There is an urgent need for governments to act to upgrade Australia’s National Construction Code to put downward pressure on energy bills, according to a new report.
The report, produced by the Australian Sustainable Built Environment Council (ASBEC) in partnership with ClimateWorks Australia, reveaed Australia needs stronger targets and regulations to deliver energy bill savings, reduce stress on the Australia’s energy grid and deliver cost effective emissions reductions.
Energy Efficiency Council CEO Luke Menzel said the report shows Australia can’t afford not to act.
“Upgrading minimum energy standards for new buildings would have an incredible cumulative impact by 2050, reducing energy bills by up to $27 billion, network costs by up to $7 billion and deliver at least 78 million tonnes of cumulative emissions savings,” he said.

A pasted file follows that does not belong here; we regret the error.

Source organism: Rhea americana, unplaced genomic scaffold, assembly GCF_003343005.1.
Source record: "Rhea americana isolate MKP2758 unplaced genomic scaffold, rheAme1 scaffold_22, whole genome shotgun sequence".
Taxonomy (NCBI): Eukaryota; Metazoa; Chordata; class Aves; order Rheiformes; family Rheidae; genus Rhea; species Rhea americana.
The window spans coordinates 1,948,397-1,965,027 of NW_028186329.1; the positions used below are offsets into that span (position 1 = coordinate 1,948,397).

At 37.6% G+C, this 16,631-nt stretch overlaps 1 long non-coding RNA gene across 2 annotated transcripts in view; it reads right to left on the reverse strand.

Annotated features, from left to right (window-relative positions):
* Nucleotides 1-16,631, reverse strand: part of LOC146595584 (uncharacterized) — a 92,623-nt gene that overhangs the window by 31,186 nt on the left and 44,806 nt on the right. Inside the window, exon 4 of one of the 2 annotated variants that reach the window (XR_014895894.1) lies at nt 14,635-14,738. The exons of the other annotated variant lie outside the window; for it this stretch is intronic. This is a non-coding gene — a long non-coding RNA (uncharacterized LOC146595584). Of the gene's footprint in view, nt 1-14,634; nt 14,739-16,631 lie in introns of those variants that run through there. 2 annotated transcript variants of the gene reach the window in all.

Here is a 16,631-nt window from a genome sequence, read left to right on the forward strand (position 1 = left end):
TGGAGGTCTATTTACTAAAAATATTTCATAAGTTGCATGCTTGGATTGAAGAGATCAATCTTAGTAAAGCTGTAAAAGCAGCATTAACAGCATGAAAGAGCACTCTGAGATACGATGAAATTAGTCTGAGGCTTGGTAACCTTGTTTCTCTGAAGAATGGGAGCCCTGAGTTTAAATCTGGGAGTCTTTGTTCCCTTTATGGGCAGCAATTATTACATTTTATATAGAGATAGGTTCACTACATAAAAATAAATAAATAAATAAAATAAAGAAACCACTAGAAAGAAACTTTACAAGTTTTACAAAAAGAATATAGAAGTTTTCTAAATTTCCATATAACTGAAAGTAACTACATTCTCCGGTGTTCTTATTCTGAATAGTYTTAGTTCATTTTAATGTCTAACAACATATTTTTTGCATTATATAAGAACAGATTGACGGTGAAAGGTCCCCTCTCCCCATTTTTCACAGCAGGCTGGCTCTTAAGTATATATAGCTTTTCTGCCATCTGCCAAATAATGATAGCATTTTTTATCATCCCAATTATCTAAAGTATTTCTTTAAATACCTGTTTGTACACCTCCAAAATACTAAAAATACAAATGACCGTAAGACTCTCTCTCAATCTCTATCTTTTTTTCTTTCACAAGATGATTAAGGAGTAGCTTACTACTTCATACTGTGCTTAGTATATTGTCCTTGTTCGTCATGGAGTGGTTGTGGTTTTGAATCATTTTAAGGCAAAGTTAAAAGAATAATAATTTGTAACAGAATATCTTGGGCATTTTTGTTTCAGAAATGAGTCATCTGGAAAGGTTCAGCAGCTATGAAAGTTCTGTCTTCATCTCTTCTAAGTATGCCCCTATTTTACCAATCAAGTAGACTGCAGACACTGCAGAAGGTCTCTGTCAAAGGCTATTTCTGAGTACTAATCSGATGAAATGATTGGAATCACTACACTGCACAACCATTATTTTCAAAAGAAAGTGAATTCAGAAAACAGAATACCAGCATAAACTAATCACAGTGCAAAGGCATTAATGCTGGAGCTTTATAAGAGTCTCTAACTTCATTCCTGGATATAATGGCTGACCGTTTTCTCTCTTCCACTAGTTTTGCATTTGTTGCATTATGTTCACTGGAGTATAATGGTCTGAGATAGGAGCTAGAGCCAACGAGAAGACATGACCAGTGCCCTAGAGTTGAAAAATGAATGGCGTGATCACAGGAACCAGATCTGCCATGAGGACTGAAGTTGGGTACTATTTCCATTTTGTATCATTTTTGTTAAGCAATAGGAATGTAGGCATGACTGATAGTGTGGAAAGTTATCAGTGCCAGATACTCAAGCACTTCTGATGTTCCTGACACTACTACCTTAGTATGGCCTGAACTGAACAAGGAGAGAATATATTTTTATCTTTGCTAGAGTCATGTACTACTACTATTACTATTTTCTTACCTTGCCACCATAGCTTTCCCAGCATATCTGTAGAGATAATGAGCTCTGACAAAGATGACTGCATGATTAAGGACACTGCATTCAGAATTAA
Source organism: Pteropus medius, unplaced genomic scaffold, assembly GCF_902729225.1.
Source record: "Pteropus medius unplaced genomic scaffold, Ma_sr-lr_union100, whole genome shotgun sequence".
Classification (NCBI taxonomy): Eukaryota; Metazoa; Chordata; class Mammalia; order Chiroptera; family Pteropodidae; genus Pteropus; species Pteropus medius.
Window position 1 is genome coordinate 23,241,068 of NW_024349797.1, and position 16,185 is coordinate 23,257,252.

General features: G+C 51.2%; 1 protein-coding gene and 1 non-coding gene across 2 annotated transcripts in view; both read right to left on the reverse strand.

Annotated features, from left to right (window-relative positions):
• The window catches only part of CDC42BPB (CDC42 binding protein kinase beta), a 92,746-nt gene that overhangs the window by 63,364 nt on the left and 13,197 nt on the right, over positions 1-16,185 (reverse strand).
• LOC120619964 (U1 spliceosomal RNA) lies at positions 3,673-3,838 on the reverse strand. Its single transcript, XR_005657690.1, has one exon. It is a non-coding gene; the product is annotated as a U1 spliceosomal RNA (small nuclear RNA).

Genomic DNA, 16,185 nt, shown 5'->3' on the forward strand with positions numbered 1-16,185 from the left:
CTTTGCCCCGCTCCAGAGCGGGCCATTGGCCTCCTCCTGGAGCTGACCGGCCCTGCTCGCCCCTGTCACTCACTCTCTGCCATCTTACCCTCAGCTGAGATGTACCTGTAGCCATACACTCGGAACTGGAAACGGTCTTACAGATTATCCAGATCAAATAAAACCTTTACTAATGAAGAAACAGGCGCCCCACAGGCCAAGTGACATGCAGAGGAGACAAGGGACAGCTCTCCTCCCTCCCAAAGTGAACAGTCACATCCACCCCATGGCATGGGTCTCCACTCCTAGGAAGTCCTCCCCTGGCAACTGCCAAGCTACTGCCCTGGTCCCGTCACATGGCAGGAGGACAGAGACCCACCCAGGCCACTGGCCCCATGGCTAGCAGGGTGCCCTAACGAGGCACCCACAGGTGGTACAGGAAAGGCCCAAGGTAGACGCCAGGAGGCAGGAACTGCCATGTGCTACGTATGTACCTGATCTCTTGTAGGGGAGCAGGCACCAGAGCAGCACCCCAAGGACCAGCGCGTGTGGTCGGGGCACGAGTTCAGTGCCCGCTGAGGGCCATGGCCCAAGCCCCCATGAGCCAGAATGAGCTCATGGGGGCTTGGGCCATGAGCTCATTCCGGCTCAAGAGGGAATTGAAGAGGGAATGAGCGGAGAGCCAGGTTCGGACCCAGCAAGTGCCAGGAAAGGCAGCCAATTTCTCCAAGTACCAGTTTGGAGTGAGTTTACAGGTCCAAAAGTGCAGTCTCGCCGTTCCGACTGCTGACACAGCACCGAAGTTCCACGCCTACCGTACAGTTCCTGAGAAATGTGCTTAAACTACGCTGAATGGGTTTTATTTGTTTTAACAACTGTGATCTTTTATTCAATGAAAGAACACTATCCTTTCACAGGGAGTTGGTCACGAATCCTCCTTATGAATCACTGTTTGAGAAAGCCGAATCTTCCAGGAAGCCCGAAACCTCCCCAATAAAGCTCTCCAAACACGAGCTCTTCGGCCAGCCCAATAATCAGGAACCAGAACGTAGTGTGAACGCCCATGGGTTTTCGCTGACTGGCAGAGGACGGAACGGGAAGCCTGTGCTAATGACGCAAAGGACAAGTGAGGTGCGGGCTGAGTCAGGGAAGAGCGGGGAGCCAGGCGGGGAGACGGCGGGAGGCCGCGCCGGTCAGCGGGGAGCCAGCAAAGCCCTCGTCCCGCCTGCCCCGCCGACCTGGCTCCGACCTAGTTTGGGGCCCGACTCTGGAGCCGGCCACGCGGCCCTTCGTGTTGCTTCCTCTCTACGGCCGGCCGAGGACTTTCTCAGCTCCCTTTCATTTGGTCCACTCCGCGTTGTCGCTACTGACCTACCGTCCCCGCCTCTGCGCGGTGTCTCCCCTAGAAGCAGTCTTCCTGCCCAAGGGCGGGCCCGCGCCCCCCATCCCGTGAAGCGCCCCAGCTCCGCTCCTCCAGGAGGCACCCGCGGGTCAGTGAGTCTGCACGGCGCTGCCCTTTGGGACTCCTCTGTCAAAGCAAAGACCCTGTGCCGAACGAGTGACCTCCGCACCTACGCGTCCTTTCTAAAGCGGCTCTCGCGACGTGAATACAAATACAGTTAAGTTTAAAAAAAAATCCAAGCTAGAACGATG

“In the wake of recent news that Australia is last in the developed world on energy efficiency policy and performance, this is tangible action that government can take now to turn that ranking around, and put downward pressure on energy bills around the country.”
Improved energy efficiency requirements could reduce new building energy use by up to 56 per cent through the use of simple measures such as more airtight buildings, higher levels of insulation, more shading, ceiling fans and light-coloured walls (in warmer climates), and increased efficiency standards for lights, hot water equipment and air conditioning units.
ASBEC Building Code Task Group and Energy Efficiency Council president Professor Tony Arnel said setting a trajectory for how energy standards will improve in time is crucial.
“If developers and manufacturers know how the Code requirements will evolve in the next 15 years, this will provide the regulatory certainty industry needs to plan and invest in new technologies, delivering higher building energy performance at lower cost,” Professor Arnel said.